Charles Moskos never lost faith in the citizen soldier as the democratic ideal. The Northwestern University sociologist was the preeminent authority on the human dimensions of the American military. Circumstances change, technology changes, but people don’t change. That’s why the Iliad and the Bible are both still relevant and revelatory. Charlie knew people. He and I were friendly. I offer his thoughts here and add some of my own.
How a society organizes militarily—specifically, who fights and who doesn’t—is a moral question. Morality involves value judgments. Unless one claims to know Divine intent, those judgments will be subjective. Does it bother you that only one-half of one percent of our population is on active duty in the armed forces, and those same people are sent on combat deployments time after time? It bothers me.
I don’t know Divine intent, but I can read the Bible. Does Numbers 1:3-4 have any relevance to our time and place? You decide. In these verses, God directs Moses to take a census of all Israelite males. Those 20 years and older fit to bear arms were to be registered and assigned to fighting stations. Anyone else simply didn’t count.
In 2018 only 3.5 percent of the male population between 18 and 34—that is, men of prime military age—had served. In contrast, 45.5 percent of the men 75 years and older had worn the uniform. And that higher number wasn’t just from wartime service.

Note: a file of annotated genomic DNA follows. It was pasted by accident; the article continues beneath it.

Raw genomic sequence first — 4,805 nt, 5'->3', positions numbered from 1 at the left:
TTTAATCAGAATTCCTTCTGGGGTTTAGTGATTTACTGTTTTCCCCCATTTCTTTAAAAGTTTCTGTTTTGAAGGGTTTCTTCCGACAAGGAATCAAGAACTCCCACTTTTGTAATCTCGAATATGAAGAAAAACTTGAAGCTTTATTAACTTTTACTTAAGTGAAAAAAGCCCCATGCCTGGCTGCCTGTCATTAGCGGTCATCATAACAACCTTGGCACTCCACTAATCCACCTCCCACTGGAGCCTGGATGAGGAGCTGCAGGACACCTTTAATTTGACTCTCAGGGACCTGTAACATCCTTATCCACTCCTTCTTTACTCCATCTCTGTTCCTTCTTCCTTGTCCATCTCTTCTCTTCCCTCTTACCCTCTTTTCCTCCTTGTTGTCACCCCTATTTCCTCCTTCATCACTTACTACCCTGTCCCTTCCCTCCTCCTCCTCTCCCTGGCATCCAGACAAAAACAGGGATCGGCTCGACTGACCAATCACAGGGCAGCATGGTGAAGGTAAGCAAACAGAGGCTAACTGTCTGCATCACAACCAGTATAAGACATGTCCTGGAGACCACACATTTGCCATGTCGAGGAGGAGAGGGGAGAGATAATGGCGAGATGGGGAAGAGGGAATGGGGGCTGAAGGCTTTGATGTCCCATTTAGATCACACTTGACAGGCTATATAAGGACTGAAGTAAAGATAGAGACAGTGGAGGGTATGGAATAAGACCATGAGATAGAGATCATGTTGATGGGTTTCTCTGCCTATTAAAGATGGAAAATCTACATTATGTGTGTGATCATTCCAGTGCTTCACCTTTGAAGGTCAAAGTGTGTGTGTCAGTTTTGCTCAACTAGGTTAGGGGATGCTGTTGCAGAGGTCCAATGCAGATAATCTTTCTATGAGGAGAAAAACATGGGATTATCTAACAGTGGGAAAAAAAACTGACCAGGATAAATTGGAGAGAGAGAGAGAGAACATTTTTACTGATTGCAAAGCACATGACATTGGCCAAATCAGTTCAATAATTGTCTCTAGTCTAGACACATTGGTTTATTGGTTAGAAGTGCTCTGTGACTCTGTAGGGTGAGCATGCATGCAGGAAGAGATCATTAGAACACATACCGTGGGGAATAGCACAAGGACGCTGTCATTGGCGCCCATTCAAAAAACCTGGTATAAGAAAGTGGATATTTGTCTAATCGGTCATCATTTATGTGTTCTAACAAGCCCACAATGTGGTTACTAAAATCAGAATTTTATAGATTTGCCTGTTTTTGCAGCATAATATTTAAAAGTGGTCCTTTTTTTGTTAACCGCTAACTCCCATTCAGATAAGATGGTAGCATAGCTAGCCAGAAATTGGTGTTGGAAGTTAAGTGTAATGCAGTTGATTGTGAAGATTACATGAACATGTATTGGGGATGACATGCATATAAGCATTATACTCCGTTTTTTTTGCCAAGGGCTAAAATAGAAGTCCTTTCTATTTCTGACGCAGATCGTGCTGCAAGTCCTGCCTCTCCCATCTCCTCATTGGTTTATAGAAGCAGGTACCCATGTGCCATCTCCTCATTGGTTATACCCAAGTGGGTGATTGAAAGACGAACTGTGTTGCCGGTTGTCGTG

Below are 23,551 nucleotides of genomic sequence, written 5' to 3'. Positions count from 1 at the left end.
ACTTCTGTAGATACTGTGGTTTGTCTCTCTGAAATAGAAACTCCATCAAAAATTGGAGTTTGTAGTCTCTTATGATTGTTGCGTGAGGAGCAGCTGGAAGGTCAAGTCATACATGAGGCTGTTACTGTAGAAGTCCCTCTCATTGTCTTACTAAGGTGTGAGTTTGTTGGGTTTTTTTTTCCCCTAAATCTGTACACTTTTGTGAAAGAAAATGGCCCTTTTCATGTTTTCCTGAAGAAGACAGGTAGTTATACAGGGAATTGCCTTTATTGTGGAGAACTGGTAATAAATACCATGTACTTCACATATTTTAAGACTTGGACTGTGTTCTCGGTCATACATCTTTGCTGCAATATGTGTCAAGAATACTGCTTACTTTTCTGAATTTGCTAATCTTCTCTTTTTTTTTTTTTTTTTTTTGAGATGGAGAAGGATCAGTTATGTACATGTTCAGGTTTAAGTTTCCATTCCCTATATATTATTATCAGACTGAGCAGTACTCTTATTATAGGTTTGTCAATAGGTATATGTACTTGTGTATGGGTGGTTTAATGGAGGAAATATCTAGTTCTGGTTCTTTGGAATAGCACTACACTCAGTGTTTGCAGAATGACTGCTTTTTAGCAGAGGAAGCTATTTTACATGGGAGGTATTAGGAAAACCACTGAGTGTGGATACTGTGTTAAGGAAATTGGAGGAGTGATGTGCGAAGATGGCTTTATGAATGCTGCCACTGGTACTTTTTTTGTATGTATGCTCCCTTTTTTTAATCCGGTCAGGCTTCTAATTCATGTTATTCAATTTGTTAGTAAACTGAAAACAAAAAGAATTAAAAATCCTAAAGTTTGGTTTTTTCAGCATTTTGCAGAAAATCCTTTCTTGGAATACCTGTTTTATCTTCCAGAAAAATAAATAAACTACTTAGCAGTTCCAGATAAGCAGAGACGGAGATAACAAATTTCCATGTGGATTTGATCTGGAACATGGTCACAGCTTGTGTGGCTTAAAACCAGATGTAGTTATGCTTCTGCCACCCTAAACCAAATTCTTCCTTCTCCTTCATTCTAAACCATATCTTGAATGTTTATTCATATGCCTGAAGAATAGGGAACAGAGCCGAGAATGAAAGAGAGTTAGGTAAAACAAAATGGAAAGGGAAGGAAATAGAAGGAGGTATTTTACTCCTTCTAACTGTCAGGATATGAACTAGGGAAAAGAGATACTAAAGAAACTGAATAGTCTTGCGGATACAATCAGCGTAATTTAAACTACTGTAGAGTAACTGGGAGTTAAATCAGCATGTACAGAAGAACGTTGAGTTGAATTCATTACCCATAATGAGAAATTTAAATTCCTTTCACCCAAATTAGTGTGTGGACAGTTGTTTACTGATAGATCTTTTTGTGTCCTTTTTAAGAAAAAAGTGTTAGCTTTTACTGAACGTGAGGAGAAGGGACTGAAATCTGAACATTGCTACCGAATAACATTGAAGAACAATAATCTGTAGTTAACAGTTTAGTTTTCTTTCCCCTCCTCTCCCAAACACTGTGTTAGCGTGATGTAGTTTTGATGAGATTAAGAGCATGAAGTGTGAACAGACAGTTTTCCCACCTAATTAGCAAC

Moskos volunteered for the draft (yes, you could do that) after graduating from Princeton in 1956 and served two years in peacetime as an enlisted soldier in Europe. He noted that of the 750 men in his graduating class, more than 400 went on to serve in the military. But of the 1,100 men and women in the 2004 Princeton class, only eight joined.
The country has changed, and not for the better in this regard.
When I took the enlistment oath in 1965, I thought it was the most ordinary and unremarkable thing in the world. I had no idea it would set me apart from the American mainstream. I thought I was reinforcing my connection to the American mainstream. Service in Vietnam and two tours in Iraq as a civilian contractor for the Army have given me an up-close perspective on the forces and on civil-military relations.
The ramifications of this cultural change are far-reaching and toxic. Now, you can shame a healthy young man for failing to recycle his kombucha bottle but not for ducking out on defending his country. My intuitive friend Julia Gorin saw through the smokescreen back in 2006 with her column “Don’t Fight the Terrorists–Fight the Weather!”